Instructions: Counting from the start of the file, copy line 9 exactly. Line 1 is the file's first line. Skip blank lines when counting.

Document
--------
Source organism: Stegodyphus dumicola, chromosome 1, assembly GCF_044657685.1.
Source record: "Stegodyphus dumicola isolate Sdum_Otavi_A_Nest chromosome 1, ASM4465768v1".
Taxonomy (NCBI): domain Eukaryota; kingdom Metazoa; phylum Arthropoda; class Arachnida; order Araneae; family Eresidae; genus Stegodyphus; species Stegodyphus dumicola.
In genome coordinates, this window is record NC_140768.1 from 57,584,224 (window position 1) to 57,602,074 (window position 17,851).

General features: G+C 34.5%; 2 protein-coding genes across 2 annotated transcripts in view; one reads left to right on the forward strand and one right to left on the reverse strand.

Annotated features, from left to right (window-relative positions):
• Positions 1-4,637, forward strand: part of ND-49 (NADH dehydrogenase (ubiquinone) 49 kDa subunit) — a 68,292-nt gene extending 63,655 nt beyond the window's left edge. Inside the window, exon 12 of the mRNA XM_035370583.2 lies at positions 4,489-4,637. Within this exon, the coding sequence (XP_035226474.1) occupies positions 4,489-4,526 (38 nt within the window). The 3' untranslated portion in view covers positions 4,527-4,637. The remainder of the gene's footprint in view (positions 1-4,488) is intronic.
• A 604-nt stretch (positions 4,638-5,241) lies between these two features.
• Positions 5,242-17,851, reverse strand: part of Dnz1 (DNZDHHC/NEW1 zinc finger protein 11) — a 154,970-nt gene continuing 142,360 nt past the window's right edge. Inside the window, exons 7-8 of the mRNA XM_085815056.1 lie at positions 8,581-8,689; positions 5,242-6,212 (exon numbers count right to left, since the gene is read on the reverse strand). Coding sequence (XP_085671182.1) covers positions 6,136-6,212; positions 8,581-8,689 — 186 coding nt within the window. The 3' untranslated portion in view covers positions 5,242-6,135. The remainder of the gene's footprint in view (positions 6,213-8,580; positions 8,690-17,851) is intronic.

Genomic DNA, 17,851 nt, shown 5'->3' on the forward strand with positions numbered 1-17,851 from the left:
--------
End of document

• Positions 5,242-17,851, reverse strand: part of Dnz1 (DNZDHHC/NEW1 zinc finger protein 11) — a 154,970-nt gene continuing 142,360 nt past the window's right edge. Inside the window, exons 7-8 of the mRNA XM_085815056.1 lie at positions 8,581-8,689; positions 5,242-6,212 (exon numbers count right to left, since the gene is read on the reverse strand). Coding sequence (XP_085671182.1) covers positions 6,136-6,212; positions 8,581-8,689 — 186 coding nt within the window. The 3' untranslated portion in view covers positions 5,242-6,135. The remainder of the gene's footprint in view (positions 6,213-8,580; positions 8,690-17,851) is intronic.